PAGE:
Nia Benjamin, artistic director of Ninth Planet, had their mind set on youth from the beginning. Over the course of three years, Honey, Honey has taken on multiple identities but has now grown into a story by and for LGBTQ youths of color. “We felt it would be important to make work for young audiences that isn’t condescending or lacking complexity,” Benjamin said. Teamed up with Sam Tower, another Ninth Planet director, the two created a performance in partnership with the Attic Youth Center and its attendees to create an entertaining and honest story about young LGBTQ folks of color.
Focusing on the youth
A longtime advocate of performance by and for young people, Sam Tower works on projects for youth both with Ninth Planet and as the engagement manager for International Performing Arts for Youth. With Honey, Honey Tower kept their ears close to the teenage students involved with the film and gave them their own agency in their performance and the characters they are playing.
“Nia and I are the directors, but we are on the same level as everyone else,” Tower said.
What Benjamin and Tower have found is most essential is having young people involved in the project as much as possible, specifically, LGBTQ young people of color. The Attic Youth Center was the right place to go. The directors held workshops for youth that allowed them to create their own versions of the script, making the entire project prompt-based. As many as 20 people were part of Honey, Honey, nine of whom were performers.
“This whole project has highlighted that everyone has something to offer and that everyone’s voice belongs in this story,” Tower said.
A rock and a hard place
When the pandemic hit, Benjamin and Tower converted their script into a screenplay and have worked around its challenges ever since.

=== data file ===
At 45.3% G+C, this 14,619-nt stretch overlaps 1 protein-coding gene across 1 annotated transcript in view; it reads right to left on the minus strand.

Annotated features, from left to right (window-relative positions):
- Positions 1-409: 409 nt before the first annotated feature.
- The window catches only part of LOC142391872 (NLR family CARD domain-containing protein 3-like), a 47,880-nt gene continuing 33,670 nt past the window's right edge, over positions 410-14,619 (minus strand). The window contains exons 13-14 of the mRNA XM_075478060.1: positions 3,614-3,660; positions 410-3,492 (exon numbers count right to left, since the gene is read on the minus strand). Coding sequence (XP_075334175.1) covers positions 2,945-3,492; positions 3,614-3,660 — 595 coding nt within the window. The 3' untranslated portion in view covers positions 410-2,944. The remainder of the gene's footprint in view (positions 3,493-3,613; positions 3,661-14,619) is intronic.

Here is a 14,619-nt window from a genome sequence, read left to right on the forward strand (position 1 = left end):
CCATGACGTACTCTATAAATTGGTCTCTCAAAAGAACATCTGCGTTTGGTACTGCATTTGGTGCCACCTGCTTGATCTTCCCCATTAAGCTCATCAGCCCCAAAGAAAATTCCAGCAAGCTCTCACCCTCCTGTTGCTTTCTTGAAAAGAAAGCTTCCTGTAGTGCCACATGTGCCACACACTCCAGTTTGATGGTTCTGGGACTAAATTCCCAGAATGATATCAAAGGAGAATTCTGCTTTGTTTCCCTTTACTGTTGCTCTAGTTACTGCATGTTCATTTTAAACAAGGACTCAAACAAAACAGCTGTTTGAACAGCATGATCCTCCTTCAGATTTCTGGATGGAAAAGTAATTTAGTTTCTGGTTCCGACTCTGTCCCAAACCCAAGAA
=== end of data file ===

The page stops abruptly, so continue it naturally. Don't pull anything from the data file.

“Creative minds are always better than fewer,” Benjamin said. “The addition to submitting versions of the script to us felt very natural as a part of our creative process.”
Their process is generous and patient, as the material is made and passed by others before it ever meets the audience. This feels true for Honey, Honey, too, but has been complicated by the pandemic. The work tends to center on the mental side of the characters, perhaps in part because they were creating work for the small screen. It was “much harder to do in film,” said Tower, who doesn’t have experience creating screenplays or working on feature-length films.
“We had huge goals with Honey, Honey, and to meet them we had to dash any expectations of what it would look like in the end,” Benjamin said.
The two directors wanted to create a community of people who had never met but who would come together to make Honey, Honey. With the unexpected change in media, Benjamin and Tower have created a film that has been patient in its release and just as community-driven as it would be on the stage.
What, When, Where, and Accessibility:
Honey, Honey will premier in April 2021. Along with the community film, Ninth Planet has released a play deck of quick draw card prompts for playtime at home that are available now. Proceeds will help fundraise for bringing back their interactive dance performance, Homeworld.
Image Description: a woman rests her head on her tattooed arm in bed, in a room tinted with orange light.